One of the Playstation’s advantages was that Sony would leverage its assets far better than Nintendo or Sega could. As a result, Sega struggled to keep up in terms of price. The Sega Saturn also ran into a similar problem when the Playstation sold in the US for $100 less. Moreover, the discounts likely lead to the negative operating income as Sega would push systems to be sold well below cost. Sega was trying to do everything it could to revive its failing console. But it wasn’t enough.

In 2001, rumors began to circle that Sega was discontinuing the console. As Charles Bellfield, director of marketing for Sega of America Inc. stated “We totally, utterly confirm our commitment to the Dreamcast technology and platform,” Analyst didn’t buy it, and figured Sega would eventually discontinue the system. In one interview, Charles Bellfield was asked if they were still manufacturing the Dreamcast, for which he said no. Worse still, was, according to him, Sega had no plans to continue to manufacture the Dreamcast.

Why The System Failed?

So why did Sega drop out of the market while Nintendo sticks around? Why didn’t the ill fated Gamecube and the Wii U push Nintendo to leave the market and become a third party software publisher? When the Wii U reached the same age of the Dreamcast when it ended, the Wii U has sold 8.28 million to Dreamcast’s 10.6 million. Yet, Nintendo is looking towards their next console while Sega was forced out of the market.

There are some obvious answers that come to mind. Nintendo still had strong sales through the GBA, and the console market was becoming saturated with Sony, Microsoft and Nintendo all vying for dominance. Nintendo has also been a far more conservative company especially in terms of liquidity. In 2001, the year the Dreamcast ended, Nintendo reported a profit of 96,603 million yen. To truly understand Sega’s demise as a console was to understand the market.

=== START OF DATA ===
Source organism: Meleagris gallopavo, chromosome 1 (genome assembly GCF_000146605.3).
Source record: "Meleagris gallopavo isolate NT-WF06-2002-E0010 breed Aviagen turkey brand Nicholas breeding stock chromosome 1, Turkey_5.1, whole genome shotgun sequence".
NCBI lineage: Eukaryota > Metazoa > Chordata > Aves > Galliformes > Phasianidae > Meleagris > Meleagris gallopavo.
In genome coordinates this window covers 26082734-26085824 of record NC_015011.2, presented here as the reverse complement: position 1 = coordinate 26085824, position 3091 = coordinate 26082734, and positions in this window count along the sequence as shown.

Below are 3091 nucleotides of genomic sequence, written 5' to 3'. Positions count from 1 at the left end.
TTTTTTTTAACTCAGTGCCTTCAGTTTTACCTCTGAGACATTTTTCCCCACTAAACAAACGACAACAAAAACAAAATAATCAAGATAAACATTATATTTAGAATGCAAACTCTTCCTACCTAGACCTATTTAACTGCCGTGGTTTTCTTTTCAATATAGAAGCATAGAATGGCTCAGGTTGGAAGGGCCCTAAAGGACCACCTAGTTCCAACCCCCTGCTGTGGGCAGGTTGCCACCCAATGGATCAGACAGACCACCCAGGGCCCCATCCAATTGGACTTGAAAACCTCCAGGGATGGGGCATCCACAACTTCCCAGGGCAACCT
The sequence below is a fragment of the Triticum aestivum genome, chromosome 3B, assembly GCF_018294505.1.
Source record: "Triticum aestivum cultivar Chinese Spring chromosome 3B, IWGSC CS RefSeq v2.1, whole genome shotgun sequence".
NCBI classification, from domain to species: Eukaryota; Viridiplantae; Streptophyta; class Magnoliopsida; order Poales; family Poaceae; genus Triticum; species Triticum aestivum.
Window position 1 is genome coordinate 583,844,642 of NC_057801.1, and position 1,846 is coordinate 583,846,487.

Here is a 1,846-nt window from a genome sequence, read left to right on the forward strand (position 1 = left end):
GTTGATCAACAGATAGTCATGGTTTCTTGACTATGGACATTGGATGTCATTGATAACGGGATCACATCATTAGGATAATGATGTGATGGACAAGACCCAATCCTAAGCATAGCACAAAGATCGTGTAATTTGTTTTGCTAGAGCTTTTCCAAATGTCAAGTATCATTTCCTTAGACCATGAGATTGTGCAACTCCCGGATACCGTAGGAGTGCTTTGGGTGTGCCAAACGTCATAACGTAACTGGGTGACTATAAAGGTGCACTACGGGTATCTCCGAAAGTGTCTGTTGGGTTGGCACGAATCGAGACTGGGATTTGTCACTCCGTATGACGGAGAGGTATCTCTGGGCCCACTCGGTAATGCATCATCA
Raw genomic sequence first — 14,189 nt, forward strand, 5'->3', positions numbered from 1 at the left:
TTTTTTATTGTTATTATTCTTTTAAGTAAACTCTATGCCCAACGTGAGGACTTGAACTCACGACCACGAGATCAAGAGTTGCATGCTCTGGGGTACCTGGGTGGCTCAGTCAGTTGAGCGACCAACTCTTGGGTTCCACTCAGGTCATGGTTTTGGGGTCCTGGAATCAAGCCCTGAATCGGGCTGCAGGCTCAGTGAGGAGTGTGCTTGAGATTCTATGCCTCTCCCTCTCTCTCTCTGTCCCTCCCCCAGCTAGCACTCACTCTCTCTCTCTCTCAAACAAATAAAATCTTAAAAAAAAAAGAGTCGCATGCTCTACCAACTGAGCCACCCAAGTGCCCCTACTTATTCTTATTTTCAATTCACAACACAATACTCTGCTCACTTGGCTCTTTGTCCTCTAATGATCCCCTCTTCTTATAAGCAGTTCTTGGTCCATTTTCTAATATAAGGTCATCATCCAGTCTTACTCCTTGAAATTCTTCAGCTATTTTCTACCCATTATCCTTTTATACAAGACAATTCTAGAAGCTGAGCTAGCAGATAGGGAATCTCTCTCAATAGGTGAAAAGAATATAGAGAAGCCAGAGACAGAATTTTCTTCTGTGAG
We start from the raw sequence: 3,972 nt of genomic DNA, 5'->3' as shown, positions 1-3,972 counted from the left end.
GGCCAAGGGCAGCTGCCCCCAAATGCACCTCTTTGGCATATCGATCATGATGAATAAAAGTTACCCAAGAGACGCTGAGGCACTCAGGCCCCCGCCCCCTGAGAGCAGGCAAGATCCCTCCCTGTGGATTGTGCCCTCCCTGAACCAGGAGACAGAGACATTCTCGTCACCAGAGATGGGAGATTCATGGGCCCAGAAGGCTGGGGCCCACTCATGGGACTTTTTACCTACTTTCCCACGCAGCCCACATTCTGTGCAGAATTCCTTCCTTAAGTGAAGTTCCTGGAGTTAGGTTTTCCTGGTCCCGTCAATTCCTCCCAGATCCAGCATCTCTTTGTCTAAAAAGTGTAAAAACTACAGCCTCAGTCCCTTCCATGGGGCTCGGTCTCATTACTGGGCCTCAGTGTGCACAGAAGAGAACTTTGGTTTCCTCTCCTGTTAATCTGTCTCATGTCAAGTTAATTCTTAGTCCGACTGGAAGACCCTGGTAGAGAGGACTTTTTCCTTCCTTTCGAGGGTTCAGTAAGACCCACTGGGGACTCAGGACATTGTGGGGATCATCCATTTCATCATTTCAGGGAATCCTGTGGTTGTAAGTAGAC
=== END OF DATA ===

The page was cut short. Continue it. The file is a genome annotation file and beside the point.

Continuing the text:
While there are numerous factors to systems demise such as more management and piracy, Sega’s demise in the console market is due to a changing of the times. The previous generations were about playing arcade games at home. Sony entering the console market signaled a change. Sony never had an arcade presence like Nintendo and Sega had. Moreover, technology was getting cheaper and no longer did the arcade game blow the console games out of the water like was the case with the NES generation (3rd) and the SNES generation (4th). The Sega Saturn and the Sega Dreamcast were, in part, replicating the arcade experience at home. Many of Sega’s big games, like Virtua Fighter, Soul Caliber and Crazy Taxi, were arcade games. Other big hit titles were arcade-like, such as Power Stone. While Nintendo moved away from the idea of “arcade games at home,” Sega never did.